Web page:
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The basic rule of asking for a raise is this; if you don’t ask for it, you won’t get it. While you will get cost-of-living increases, you’re unlikely to get more unless you are willing to ask. Below are some good guidelines to help you prepare:

1. Evaluate

Look at the total compensation picture before you start to negotiate your paycheck. This includes bonuses, commissions, health insurance, medical and dependent care spending accounts, profit sharing, paid vacation, stock options, etc. All of these benefits have a dollar amount tied to them.

2. Anticipate your Boss's Concerns

Just like you; your boss has needs and concerns. To persuade them to say yes, your ideas will have to address those things that are important to them.

3. Focus on Objective Criteria

It is far easier to persuade someone to agree with your proposal if he sees how that proposal is firmly grounded on objective criteria, such as what similar firms pay people of like experience or what others in the company make. Remember you shouldn’t explain why you “need” a raise; you should explain why you are worth more.

4. Do Your Homework

Find out what others in your position make. Look up salary calculators on the internet, check with others in the industry, and browse through job postings to see how your salary compares to those being offered to new employees.

5. Prepare Thoughtfully to Achieve Your Goals

This is the only aspect of your negotiations you can completely control. To take advantage of all of the above advice, you have to invest a significant amount of your time and energy.

6. Know Your True Value

Have you saved your company money, improved a process or met your quota? If you've had an impact on the company's bottom line, know the exact figure. Suggest the company tie your compensation to measurable bottom-line results. If your position doesn't have a specific line in the budget, be ready to prove that your work improved morale or employee retention. The key is to provide data that shows your value to the company.

7. Be Your Own Advocate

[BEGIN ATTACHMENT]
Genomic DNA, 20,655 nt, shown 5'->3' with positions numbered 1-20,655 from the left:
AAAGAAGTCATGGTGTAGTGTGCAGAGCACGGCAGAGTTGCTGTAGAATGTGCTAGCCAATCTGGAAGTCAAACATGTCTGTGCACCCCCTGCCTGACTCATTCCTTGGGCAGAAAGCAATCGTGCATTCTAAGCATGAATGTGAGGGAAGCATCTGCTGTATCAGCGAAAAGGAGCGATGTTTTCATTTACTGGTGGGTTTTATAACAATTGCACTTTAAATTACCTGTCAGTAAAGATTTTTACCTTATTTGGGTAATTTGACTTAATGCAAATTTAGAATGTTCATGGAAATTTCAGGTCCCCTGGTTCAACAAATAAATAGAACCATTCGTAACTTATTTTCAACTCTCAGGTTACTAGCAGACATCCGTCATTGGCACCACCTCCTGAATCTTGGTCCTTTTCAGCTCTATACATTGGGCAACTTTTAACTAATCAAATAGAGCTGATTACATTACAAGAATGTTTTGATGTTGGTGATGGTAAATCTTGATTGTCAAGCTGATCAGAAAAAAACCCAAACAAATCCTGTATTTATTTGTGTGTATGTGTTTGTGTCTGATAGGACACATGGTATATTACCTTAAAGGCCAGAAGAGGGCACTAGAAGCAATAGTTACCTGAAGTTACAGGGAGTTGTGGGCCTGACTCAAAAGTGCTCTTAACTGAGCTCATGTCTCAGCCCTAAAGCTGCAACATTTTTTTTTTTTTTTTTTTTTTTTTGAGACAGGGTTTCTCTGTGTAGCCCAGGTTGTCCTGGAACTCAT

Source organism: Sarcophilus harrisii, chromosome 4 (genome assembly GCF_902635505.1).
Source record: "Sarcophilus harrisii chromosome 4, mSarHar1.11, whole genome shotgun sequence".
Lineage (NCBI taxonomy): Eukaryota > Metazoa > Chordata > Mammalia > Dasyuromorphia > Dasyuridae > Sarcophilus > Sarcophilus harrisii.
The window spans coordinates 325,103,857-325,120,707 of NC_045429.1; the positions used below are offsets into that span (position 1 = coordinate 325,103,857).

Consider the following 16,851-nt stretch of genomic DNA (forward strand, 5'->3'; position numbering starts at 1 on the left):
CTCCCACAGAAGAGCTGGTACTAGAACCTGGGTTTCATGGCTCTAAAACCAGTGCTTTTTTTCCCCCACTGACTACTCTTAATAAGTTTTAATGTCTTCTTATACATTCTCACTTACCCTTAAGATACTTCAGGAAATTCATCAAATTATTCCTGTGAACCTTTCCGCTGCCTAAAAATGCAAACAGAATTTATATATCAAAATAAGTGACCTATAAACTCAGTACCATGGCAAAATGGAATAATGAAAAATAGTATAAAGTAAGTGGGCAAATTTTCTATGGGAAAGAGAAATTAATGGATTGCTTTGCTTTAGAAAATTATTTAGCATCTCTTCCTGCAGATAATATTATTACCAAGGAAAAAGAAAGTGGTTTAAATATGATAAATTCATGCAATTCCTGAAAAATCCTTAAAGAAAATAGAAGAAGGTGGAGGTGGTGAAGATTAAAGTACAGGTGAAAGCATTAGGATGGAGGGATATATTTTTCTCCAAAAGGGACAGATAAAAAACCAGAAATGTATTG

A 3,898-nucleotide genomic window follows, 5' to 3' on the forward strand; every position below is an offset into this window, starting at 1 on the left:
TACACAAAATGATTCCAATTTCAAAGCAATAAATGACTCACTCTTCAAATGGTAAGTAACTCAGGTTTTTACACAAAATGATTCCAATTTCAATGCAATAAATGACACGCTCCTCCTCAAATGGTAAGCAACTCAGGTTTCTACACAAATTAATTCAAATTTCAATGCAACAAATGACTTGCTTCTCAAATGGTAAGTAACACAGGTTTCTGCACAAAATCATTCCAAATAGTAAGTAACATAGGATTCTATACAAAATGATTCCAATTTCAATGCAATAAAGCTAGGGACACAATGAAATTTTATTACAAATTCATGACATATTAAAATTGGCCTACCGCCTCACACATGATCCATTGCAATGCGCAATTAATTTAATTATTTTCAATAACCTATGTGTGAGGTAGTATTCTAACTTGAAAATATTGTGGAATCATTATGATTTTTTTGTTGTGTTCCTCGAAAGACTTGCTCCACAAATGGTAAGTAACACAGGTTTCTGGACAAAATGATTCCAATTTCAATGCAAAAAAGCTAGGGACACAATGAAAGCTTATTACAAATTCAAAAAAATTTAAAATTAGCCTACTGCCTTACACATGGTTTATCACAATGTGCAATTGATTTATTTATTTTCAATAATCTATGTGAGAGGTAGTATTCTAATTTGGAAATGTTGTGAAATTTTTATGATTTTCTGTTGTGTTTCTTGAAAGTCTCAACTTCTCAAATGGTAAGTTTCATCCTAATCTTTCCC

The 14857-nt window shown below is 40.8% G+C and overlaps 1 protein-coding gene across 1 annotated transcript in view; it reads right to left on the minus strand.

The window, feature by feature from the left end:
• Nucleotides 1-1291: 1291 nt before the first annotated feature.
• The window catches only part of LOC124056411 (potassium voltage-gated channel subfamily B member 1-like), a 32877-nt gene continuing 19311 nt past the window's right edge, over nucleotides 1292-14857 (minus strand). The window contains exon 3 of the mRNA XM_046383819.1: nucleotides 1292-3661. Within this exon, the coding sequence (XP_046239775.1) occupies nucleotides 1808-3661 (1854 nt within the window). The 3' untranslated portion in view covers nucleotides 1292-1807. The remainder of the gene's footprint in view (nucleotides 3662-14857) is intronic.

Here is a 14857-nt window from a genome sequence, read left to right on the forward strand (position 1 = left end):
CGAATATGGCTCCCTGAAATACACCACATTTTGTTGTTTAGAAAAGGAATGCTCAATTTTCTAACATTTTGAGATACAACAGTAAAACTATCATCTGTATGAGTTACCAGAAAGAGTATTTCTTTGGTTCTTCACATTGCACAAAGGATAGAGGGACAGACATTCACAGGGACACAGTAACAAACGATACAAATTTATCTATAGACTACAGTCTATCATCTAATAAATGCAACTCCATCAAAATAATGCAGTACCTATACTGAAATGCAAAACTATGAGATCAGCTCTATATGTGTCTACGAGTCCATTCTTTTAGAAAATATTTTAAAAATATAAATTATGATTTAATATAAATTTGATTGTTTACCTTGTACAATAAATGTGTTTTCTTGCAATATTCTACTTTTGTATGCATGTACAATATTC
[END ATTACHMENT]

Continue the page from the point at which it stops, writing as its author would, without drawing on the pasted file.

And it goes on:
Make sure you bring your list of accomplishments to your boss's attention. You are the best source of information about you, and you have to be willing to step up to the plate and go to bat for yourself. Don't count on your boss to simply suggest you ought to earn more money or to notice you haven't had a raise in 10 years. You need to be willing to brag about yourself.

8. Plan Ahead

If you want an early raise, let your bosses know you'd like to discuss the issue so you can give them a peek at what you want from the next raise. Ask for a meeting to conduct a pre-review discussion.

9. Clarify Your Interests

Your compensation should satisfy a range of needs, not just salary. Make sure you have thought about other points of value to you as well -- like profit sharing, stock options that vest immediately, a bonus, greater work responsibilities, a quicker promotion schedule, increased vacation or flexible hours.

10. Be Persuasive

It's hard to force your boss to increase your compensation, and trying to do so can potentially damage your working relationship. Think about the process as trying to convince him that it might benefit the organization to pay you more.

11. Focus on Objective Criteria

It is far easier to persuade someone to agree with your proposal if he sees how that proposal is firmly grounded on objective criteria, such as what similar firms pay people of like experience or what others in the company make. Remember you shouldn’t explain why you “need” a raise; you should explain why you are worth more.

12. Aim High but Be Realistic

Many researchers have found a strong correlation between people's aspirations and the results they achieve in negotiation. At the same time, you want to suggest ideas to which your boss can realistically say yes. Firmly establish “Fair” so that when you negotiate it makes sense.

13. Start Off with the Right Tone

You want to let your boss know you will listen and try to understand his views. At the same time, you expect your boss to do the same for you so you can work together to address this issue. Avoid ultimatums, threats and other coercive behavior. Avoid boxing your boss into a corner; instead, let them know you want to communicate and be proactive.

14. Create Several Options

Joint brainstorming is the most effective way to find ideas that satisfy everyone's interests. It works best when you separate it from commitment -- first create possible solutions, and then decide among them. Be open and create on suggestions. Sometimes it’s not easy for the boss to change salary, but perks can often be more easily obtained.

In case you cannot persuade your boss to say yes, you need to have a backup plan. Part of preparation is creating a specific action plan so you know what you'll do if you have to walk away from the table. If you aren’t paid fairly it may be time to look at your options; but remember, it is never worth chasing money if you LOVE your job. Being in the right company is very important and money won’t make your job more rewarding!